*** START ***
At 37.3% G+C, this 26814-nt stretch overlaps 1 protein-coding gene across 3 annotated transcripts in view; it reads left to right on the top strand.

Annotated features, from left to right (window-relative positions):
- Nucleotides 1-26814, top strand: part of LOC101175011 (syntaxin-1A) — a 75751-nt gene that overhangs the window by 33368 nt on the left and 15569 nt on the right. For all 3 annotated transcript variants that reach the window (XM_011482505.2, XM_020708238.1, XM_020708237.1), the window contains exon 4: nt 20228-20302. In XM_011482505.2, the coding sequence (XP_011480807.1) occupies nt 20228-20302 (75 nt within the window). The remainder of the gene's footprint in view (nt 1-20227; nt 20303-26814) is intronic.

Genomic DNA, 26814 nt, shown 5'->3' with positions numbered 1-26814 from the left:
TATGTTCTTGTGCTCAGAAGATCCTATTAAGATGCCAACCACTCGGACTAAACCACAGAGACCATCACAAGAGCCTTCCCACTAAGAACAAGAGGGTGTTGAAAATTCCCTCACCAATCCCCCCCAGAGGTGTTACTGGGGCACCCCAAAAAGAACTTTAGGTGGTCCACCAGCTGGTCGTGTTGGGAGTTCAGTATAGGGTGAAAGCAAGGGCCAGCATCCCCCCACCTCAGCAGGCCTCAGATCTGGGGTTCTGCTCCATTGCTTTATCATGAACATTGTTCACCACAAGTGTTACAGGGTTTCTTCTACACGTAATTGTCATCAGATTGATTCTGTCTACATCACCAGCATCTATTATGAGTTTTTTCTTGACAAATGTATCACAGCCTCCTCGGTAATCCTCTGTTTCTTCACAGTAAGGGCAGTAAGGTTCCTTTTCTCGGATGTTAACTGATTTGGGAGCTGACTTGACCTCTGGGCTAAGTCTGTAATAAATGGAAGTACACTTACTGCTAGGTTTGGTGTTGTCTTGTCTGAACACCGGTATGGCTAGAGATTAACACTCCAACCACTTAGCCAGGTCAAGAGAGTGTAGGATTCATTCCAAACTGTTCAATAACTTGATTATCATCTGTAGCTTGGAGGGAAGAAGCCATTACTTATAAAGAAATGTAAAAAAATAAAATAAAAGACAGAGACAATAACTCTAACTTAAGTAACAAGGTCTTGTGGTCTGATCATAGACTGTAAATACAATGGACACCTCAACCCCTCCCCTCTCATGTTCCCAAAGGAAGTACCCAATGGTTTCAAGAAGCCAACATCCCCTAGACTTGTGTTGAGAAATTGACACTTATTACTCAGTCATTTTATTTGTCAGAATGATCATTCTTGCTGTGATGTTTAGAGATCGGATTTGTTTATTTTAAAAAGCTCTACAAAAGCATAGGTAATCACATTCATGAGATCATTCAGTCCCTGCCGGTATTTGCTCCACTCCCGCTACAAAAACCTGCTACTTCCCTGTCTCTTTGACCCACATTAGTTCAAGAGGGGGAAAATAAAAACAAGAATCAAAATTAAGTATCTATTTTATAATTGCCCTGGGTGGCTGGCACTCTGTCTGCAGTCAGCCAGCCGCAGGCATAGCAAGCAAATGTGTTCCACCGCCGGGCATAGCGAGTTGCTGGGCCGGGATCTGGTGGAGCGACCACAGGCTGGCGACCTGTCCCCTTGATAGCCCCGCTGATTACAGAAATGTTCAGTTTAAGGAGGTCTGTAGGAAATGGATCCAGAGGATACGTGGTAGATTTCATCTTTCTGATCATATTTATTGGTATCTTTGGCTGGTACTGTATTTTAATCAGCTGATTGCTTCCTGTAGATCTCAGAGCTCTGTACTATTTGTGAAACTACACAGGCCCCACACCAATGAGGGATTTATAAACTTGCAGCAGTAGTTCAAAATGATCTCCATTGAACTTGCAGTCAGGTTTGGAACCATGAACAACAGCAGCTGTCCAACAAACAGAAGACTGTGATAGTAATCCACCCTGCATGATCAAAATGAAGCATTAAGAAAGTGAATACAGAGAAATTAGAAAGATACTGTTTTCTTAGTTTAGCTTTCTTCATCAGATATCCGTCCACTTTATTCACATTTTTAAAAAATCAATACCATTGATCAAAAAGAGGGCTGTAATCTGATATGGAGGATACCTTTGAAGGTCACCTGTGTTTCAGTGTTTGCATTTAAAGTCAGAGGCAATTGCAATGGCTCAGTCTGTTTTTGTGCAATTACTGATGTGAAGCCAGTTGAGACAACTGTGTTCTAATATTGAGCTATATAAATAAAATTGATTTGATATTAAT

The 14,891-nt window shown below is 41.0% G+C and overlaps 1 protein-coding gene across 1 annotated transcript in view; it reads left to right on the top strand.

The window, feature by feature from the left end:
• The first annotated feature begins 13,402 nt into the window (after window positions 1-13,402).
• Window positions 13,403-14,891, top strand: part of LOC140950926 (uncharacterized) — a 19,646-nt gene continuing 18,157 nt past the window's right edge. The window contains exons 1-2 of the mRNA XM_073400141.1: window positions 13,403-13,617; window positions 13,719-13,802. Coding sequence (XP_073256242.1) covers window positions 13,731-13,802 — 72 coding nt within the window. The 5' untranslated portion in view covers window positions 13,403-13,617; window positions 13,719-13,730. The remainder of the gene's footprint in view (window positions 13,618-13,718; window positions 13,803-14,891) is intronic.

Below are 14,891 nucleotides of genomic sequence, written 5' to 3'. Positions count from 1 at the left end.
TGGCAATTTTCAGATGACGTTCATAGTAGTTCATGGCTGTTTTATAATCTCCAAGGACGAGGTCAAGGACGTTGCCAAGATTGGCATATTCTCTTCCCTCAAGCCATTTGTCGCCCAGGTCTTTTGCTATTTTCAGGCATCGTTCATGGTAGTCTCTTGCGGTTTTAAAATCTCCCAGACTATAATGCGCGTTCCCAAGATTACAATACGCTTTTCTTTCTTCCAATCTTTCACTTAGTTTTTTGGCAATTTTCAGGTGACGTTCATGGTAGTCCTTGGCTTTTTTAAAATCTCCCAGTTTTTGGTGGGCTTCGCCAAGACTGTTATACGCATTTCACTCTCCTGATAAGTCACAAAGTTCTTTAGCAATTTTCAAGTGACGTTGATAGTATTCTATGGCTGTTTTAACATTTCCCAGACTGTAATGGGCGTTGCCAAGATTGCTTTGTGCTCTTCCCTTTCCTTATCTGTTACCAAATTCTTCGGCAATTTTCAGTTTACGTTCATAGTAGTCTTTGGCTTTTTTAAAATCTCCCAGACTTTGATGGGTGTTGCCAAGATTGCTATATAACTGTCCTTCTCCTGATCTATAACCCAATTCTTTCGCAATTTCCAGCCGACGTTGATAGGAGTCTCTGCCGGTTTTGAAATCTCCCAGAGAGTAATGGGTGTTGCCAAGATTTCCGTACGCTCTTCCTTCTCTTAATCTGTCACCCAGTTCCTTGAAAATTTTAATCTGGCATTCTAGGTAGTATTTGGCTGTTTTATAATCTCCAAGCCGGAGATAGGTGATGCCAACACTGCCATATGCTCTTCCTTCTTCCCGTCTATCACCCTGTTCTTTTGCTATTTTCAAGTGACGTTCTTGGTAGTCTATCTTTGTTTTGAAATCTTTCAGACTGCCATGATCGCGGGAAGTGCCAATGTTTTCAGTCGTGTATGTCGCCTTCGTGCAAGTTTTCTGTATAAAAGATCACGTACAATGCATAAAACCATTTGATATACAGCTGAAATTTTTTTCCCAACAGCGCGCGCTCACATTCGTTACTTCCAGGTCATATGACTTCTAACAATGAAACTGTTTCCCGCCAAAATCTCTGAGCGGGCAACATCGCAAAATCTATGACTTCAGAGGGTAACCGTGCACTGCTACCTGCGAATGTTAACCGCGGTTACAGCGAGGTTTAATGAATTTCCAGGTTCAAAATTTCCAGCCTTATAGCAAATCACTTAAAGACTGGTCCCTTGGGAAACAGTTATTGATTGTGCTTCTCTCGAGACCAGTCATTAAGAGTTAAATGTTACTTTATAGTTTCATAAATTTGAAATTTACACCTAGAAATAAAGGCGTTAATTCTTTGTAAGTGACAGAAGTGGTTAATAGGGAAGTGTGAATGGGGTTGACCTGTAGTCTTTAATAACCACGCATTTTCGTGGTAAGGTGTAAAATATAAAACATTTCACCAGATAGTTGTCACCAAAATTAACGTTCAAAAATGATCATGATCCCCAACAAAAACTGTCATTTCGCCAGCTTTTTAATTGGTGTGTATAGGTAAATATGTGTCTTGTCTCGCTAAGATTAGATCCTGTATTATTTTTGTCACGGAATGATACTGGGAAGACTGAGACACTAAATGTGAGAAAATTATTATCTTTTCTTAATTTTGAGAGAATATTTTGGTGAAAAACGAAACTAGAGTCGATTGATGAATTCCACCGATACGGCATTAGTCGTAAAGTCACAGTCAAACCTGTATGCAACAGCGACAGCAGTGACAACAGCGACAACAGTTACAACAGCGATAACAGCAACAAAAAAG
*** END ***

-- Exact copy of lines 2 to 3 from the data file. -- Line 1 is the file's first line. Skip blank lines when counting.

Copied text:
Annotated features, from left to right (window-relative positions):
- Nucleotides 1-26814, top strand: part of LOC101175011 (syntaxin-1A) — a 75751-nt gene that overhangs the window by 33368 nt on the left and 15569 nt on the right. For all 3 annotated transcript variants that reach the window (XM_011482505.2, XM_020708238.1, XM_020708237.1), the window contains exon 4: nt 20228-20302. In XM_011482505.2, the coding sequence (XP_011480807.1) occupies nt 20228-20302 (75 nt within the window). The remainder of the gene's footprint in view (nt 1-20227; nt 20303-26814) is intronic.